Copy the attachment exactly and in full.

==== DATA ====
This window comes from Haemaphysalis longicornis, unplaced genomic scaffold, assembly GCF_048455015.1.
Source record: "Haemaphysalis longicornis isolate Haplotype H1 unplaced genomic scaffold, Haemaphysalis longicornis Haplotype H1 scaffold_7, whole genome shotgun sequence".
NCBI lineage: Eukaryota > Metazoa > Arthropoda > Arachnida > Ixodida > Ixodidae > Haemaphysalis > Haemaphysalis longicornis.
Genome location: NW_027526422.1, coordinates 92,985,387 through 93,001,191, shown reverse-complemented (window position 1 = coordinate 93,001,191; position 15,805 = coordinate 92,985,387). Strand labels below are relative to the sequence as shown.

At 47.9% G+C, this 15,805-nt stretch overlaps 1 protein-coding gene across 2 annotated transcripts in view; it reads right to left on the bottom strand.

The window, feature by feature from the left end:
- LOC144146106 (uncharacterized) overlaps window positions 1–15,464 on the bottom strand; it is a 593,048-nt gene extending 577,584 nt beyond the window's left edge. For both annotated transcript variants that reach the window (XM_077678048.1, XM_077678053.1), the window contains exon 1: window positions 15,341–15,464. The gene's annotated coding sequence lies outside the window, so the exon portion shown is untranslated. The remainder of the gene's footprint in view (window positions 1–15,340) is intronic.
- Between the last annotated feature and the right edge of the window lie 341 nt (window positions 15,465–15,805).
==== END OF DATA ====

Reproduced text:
This window comes from Haemaphysalis longicornis, unplaced genomic scaffold, assembly GCF_048455015.1.
Source record: "Haemaphysalis longicornis isolate Haplotype H1 unplaced genomic scaffold, Haemaphysalis longicornis Haplotype H1 scaffold_7, whole genome shotgun sequence".
NCBI lineage: Eukaryota > Metazoa > Arthropoda > Arachnida > Ixodida > Ixodidae > Haemaphysalis > Haemaphysalis longicornis.
Genome location: NW_027526422.1, coordinates 92,985,387 through 93,001,191, shown reverse-complemented (window position 1 = coordinate 93,001,191; position 15,805 = coordinate 92,985,387). Strand labels below are relative to the sequence as shown.

At 47.9% G+C, this 15,805-nt stretch overlaps 1 protein-coding gene across 2 annotated transcripts in view; it reads right to left on the bottom strand.

The window, feature by feature from the left end:
- LOC144146106 (uncharacterized) overlaps window positions 1–15,464 on the bottom strand; it is a 593,048-nt gene extending 577,584 nt beyond the window's left edge. For both annotated transcript variants that reach the window (XM_077678048.1, XM_077678053.1), the window contains exon 1: window positions 15,341–15,464. The gene's annotated coding sequence lies outside the window, so the exon portion shown is untranslated. The remainder of the gene's footprint in view (window positions 1–15,340) is intronic.
- Between the last annotated feature and the right edge of the window lie 341 nt (window positions 15,465–15,805).